(...)

Date: 2017-01-05 06:57 pm (UTC)
From: [identity profile] grashupfer.livejournal.com
#3 one of the things I've really become interested in lately is unwritten rules and how they come about and how they work.

Date: 2017-01-06 04:11 am (UTC)
From: [identity profile] proximoception.livejournal.com
They're pretty sinister when not Seinfeld/Curb hilarious, aren't they? Especially where they violate the overt set of rules. They suggest people are motivated by something other than what they say they are - and that all, or a fearsome majority, share that secret drive.

Date: 2017-01-11 11:11 pm (UTC)
From: [identity profile] nightspore.livejournal.com
I love this. This anapest: "Did the shine of it seem like a swirl?" The on of the second to last sentence, which is almost the unguessable layer of itself that the air moves on. All of it.

Date: 2017-01-12 03:07 pm (UTC)
From: [identity profile] proximoception.livejournal.com
Interesting that those two sentences come so late in it, since one thing I was going for is just what it is that makes people better writers (and readers, and learners) once well immersed in what must have started as mere improvisation, or an idle train of thought, or one more topic forced into one's field of attention. That shift. We're back in "nature" because our living, bodily self has come over to see what our wandering dog of a mind is doing. Takes a while, hard to force.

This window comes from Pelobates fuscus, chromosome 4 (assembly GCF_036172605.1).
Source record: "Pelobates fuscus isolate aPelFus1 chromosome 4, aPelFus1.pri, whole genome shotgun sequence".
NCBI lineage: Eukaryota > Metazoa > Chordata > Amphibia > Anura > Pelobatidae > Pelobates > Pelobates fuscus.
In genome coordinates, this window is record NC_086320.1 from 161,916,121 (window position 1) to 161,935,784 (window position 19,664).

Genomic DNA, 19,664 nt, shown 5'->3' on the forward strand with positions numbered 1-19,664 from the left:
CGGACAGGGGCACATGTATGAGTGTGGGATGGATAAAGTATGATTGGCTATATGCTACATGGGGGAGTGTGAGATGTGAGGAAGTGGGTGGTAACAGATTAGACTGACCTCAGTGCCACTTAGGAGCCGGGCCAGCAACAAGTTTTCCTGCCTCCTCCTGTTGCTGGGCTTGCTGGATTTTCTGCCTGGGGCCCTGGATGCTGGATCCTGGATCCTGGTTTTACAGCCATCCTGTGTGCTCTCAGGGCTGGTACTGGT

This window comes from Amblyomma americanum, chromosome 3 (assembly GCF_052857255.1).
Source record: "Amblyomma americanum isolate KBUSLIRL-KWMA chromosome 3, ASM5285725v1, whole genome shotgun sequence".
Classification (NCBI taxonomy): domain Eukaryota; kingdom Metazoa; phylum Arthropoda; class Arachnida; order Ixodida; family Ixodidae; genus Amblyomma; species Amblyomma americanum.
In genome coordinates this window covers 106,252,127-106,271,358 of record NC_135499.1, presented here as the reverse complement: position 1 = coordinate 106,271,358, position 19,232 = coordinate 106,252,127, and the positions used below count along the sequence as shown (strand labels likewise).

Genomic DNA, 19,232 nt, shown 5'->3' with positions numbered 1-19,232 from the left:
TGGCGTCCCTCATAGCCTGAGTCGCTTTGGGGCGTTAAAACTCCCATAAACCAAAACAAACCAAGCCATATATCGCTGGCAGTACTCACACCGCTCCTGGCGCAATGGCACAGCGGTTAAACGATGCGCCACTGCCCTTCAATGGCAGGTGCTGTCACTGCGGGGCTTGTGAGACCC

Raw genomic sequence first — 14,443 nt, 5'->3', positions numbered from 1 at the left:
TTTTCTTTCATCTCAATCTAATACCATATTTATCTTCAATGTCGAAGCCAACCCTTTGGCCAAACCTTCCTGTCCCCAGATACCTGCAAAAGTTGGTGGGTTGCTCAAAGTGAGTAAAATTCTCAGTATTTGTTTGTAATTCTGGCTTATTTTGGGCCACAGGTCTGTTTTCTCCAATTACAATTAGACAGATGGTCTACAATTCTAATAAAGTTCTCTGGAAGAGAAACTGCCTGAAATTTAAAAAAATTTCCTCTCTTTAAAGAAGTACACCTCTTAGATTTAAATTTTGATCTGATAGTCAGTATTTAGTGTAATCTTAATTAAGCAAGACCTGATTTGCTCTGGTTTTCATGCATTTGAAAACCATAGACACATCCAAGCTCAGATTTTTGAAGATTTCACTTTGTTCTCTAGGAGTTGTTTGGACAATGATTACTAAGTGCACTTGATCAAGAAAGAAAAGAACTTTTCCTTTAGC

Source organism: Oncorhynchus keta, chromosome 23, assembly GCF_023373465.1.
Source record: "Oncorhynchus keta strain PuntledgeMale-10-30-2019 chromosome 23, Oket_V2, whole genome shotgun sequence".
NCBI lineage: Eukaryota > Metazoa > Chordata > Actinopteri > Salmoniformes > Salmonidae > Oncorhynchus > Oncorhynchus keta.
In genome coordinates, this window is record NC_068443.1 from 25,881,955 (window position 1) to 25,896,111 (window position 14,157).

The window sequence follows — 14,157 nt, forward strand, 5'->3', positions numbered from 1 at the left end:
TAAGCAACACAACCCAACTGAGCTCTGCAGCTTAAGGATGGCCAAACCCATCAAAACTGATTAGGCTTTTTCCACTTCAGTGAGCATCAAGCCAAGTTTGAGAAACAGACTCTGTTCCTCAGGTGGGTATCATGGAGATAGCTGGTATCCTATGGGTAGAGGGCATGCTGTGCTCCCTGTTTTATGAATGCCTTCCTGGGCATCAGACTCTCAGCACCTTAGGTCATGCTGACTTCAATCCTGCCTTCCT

I was mostly thinking of how that Thoreau remark I quote in the Pascal entry applies (via Calvino's allegory in Baron, via Thoreau's own in Walden), inclusively, to writing - thus is probably identical to Kafka's "sit still ... and it will writhe before you," (where all frequent readers of Kafka know he must mean, inclusively, writing). (Bishop's "travel" also being inclusively writing.)

Was thinking of Fitzgerald's nickel moment, too, as always. Can't remember if Pascal got me thinking about that or if that got me thinking about Pascal. (The money in the final dream in No Country is about habing whatever currency lets you stay ahead of that last coin of Chigurh's (where it's at stake vs. your life), I think, while also calling back to the coins on the bar in Meridian, which are both an exquisite example of a nickel moment and a sort of ante.)

The Fitzgerald thing also exists in tandem for me with Robb's contention that Hugo's spirit communings helped free his imagination for his millions of lines of verse, which has always troubled me for obvious reasons (Pleasance's skepticism, fascination and ultimate fury in Tycoon pretty much track my feelings - his face carries that film).

Thickets of strong personal associations being among the more reliable places where improvising might trip on a sleeping giant.